Tuesday, December 30, 2008

Saintly George

On Sunday afternoon we all headed down to St. George, where Eric had to take a medical licensing exam the next day. We figured that I could drive so that Eric could study, and the kids and I could enjoy southern Utah for a day. 
     While Eric slaved away at the (9-hour–long!) test, the boys and I visited the hotel swimming pool, a dinosaur museum, the LDS St. George Temple, and some other interesting places. Throughout the day, I appreciated the historical significance of the city and its natural beauty, but I was especially impressed with the genuine goodness that I felt from the people there. 
     If we end up moving for Eric's residency training, I'd like to move to a city with "the spirit of Saint George," a place where people seem sincerely happy. Have you visited or lived in that type of city? One where strangers talk to you about the new library downtown or raising boys or French toast just as if you'd been friends all your lives?

Friday, December 26, 2008

A Merry Little Christmas

"This was the best Christmas ever!" Jacob told us yesterday afternoon. And maybe it was! Eric finished his residency interviews last weekend, and so he was more available this week (OK, very busy, but in town!). During the snowy days leading up to Christmas, we spent our time mostly indoors together, playing and preparing. Here are some highlights from Christmas week: 
Messiah sing-in, Salt Lake: Flushed but triumphant, Eric and I relax after playing Handel's Messiah last Saturday. It was actually the first time that we had played winds together in an orchestra. Maybe when our kids are older we can establish a Brinton ensemble? 
Nativity play, Nana and Grandpa's house: Jacob played Joseph, Zachary was a Wise Man, and Michael played a fuzzy little lamb. But seriously, don't you think that Eric's donkey costume takes the cake? He even stayed in character long enough to give rides to the boys and their cousins. What a guy.  
Christmas morning, home: The kids comply and sit for a picture before opening gifts. At noon we headed to my Grandma Yvonne's house and enjoyed Christmas brunch and bingo. Grandma prepared traditional favorites from my great-grandparents, who owned a cafe in upstate New York, plus some stuffed French toast from her favorite bed-and-breakfast.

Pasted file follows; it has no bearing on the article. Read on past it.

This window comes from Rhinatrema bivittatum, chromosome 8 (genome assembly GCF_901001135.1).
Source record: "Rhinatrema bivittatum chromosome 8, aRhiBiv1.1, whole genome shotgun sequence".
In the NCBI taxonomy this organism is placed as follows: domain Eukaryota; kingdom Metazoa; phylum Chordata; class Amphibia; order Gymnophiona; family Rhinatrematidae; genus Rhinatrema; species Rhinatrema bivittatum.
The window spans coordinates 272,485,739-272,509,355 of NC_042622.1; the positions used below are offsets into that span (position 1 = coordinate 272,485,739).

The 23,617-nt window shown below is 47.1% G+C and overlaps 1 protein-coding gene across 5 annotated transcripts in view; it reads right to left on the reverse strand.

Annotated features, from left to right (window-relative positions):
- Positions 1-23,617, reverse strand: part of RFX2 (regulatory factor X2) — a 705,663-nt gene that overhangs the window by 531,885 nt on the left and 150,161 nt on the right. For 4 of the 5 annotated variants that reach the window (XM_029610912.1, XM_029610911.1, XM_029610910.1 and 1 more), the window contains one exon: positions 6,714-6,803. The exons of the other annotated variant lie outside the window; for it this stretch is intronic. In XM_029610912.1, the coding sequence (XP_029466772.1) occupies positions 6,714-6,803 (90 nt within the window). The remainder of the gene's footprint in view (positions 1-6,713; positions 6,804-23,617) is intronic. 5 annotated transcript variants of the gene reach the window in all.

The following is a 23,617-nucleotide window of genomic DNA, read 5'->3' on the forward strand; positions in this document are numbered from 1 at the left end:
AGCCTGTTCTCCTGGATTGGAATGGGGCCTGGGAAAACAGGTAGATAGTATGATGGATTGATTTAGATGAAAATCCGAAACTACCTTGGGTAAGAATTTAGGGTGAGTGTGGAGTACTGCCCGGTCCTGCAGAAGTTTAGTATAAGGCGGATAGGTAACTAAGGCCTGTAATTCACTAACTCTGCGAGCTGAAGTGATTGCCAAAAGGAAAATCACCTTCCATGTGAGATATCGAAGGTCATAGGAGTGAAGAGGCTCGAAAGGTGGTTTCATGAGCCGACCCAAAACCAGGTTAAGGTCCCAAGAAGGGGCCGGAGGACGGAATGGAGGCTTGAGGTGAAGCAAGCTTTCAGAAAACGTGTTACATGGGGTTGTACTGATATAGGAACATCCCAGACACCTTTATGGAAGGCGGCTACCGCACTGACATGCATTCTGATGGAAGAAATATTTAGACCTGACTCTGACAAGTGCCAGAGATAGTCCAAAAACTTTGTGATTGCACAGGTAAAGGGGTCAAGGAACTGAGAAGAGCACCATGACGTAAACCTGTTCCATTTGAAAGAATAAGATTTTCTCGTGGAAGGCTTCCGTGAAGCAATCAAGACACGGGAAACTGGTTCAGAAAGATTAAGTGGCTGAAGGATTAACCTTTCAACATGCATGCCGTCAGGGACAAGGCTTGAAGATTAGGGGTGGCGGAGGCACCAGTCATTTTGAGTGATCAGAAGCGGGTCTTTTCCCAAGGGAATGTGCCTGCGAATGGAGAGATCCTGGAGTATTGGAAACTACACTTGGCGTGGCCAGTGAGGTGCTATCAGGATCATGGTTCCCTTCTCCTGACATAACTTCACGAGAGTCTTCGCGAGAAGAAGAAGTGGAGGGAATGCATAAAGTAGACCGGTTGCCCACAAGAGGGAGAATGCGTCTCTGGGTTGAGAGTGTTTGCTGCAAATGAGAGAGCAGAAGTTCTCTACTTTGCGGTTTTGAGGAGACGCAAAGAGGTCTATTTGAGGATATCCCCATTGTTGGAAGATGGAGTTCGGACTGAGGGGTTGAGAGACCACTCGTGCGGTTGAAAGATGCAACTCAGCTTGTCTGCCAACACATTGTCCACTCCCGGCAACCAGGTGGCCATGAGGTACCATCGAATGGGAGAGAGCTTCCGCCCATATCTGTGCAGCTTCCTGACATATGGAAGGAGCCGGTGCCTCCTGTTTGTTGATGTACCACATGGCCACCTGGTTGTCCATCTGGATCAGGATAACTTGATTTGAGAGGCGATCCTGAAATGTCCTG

First time skiing, Tanner Park: Yesterday Jacob tried out his Christmas present--a used ski package we got for a steal at the Ski Truck trade-in store (at the state fairgrounds). We'll definitely be frequenting the rope pulls and the "Ski Free after 3" lift at Alta this season. Brighton also offers free skiing for kids under 10. I can't tell who's more excited, Jacob or his parents!

I enjoy any day with these precious kids, but Christmas with them was especially wonderful (in the literal and connotative senses). We hope that you and your family enjoyed the holiday as well, and best wishes for a happy New Year!

Saturday, December 13, 2008

On the road again...

We went enough miles in this trip to necessitate an oil change (except I should come clean here and reveal that I really only change my oil every 6k--slacka, slacka, slacka).In Ohio we stayed in an affordable hotel with a pool, internet, and hot breakfast. Those hotels.com receptionists are amazing!
We were all interested in visiting Winter Quarters, the site where thousands of Latter-day Saints stayed during the brutal winter of 1846–47. Some Brinton ancestors are buried in the Mormon Pioneer Cemetery across the street from this visitor's center. When I think of them I wonder how they might react to our sometimes casual behavior toward church membership and religious freedom. Would it sadden them to know that we don't think very often about their sacrifices? Who was this Great Aunt Sarah who suffered here? 
For the last night of our trip we went to my sister's, where my brother-in-law Donny told stories about Navy showers, flex fuel, and shopping on Black Friday. The resulting laughter, combined with Sandra's good food, made us wish we could stay longer. Maybe we'll have to plan a trip to CO soon?